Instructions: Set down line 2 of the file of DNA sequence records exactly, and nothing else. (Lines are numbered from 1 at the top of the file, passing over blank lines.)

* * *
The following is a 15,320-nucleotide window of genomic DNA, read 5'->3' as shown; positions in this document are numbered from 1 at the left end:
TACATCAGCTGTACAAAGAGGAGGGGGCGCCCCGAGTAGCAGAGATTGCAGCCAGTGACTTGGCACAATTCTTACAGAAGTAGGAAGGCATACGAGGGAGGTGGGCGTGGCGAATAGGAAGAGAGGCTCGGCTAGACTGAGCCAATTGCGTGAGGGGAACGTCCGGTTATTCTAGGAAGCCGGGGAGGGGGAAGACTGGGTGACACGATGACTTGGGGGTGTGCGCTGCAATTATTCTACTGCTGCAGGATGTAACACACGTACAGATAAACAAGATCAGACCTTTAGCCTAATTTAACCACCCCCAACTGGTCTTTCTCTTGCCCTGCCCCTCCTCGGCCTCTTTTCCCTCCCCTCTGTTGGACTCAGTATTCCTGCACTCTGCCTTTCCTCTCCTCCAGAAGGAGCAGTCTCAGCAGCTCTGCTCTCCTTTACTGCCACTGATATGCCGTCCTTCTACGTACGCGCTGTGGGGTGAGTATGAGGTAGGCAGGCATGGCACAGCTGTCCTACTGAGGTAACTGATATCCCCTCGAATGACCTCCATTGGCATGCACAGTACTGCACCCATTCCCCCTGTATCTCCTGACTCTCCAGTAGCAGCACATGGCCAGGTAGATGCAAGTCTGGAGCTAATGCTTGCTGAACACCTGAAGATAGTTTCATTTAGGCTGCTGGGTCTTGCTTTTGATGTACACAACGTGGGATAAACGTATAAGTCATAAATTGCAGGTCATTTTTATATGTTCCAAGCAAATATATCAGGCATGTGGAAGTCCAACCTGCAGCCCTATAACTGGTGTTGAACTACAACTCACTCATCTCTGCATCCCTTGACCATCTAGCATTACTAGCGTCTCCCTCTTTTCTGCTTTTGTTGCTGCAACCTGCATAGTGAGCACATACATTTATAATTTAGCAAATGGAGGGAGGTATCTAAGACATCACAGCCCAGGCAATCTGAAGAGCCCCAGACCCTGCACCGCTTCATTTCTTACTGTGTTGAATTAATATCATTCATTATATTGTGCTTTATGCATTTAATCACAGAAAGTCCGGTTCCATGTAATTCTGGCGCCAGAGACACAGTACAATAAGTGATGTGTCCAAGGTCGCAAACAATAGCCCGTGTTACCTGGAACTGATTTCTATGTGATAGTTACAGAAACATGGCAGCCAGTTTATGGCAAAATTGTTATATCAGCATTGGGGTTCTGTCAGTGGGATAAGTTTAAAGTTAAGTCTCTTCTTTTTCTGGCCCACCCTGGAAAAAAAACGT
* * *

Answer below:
TACATCAGCTGTACAAAGAGGAGGGGGCGCCCCGAGTAGCAGAGATTGCAGCCAGTGACTTGGCACAATTCTTACAGAAGTAGGAAGGCATACGAGGGAGGTGGGCGTGGCGAATAGGAAGAGAGGCTCGGCTAGACTGAGCCAATTGCGTGAGGGGAACGTCCGGTTATTCTAGGAAGCCGGGGAGGGGGAAGACTGGGTGACACGATGACTTGGGGGTGTGCGCTGCAATTATTCTACTGCTGCAGGATGTAACACACGTACAGATAAACAAGATCAGACCTTTAGCCTAATTTAACCACCCCCAACTGGTCTTTCTCTTGCCCTGCCCCTCCTCGGCCTCTTTTCCCTCCCCTCTGTTGGACTCAGTATTCCTGCACTCTGCCTTTCCTCTCCTCCAGAAGGAGCAGTCTCAGCAGCTCTGCTCTCCTTTACTGCCACTGATATGCCGTCCTTCTACGTACGCGCTGTGGGGTGAGTATGAGGTAGGCAGGCATGGCACAGCTGTCCTACTGAGGTAACTGATATCCCCTCGAATGACCTCCATTGGCATGCACAGTACTGCACCCATTCCCCCTGTATCTCCTGACTCTCCAGTAGCAGCACATGGCCAGGTAGATGCAAGTCTGGAGCTAATGCTTGCTGAACACCTGAAGATAGTTTCATTTAGGCTGCTGGGTCTTGCTTTTGATGTACACAACGTGGGATAAACGTATAAGTCATAAATTGCAGGTCATTTTTATATGTTCCAAGCAAATATATCAGGCATGTGGAAGTCCAACCTGCAGCCCTATAACTGGTGTTGAACTACAACTCACTCATCTCTGCATCCCTTGACCATCTAGCATTACTAGCGTCTCCCTCTTTTCTGCTTTTGTTGCTGCAACCTGCATAGTGAGCACATACATTTATAATTTAGCAAATGGAGGGAGGTATCTAAGACATCACAGCCCAGGCAATCTGAAGAGCCCCAGACCCTGCACCGCTTCATTTCTTACTGTGTTGAATTAATATCATTCATTATATTGTGCTTTATGCATTTAATCACAGAAAGTCCGGTTCCATGTAATTCTGGCGCCAGAGACACAGTACAATAAGTGATGTGTCCAAGGTCGCAAACAATAGCCCGTGTTACCTGGAACTGATTTCTATGTGATAGTTACAGAAACATGGCAGCCAGTTTATGGCAAAATTGTTATATCAGCATTGGGGTTCTGTCAGTGGGATAAGTTTAAAGTTAAGTCTCTTCTTTTTCTGGCCCACCCTGGAAAAAAAACGT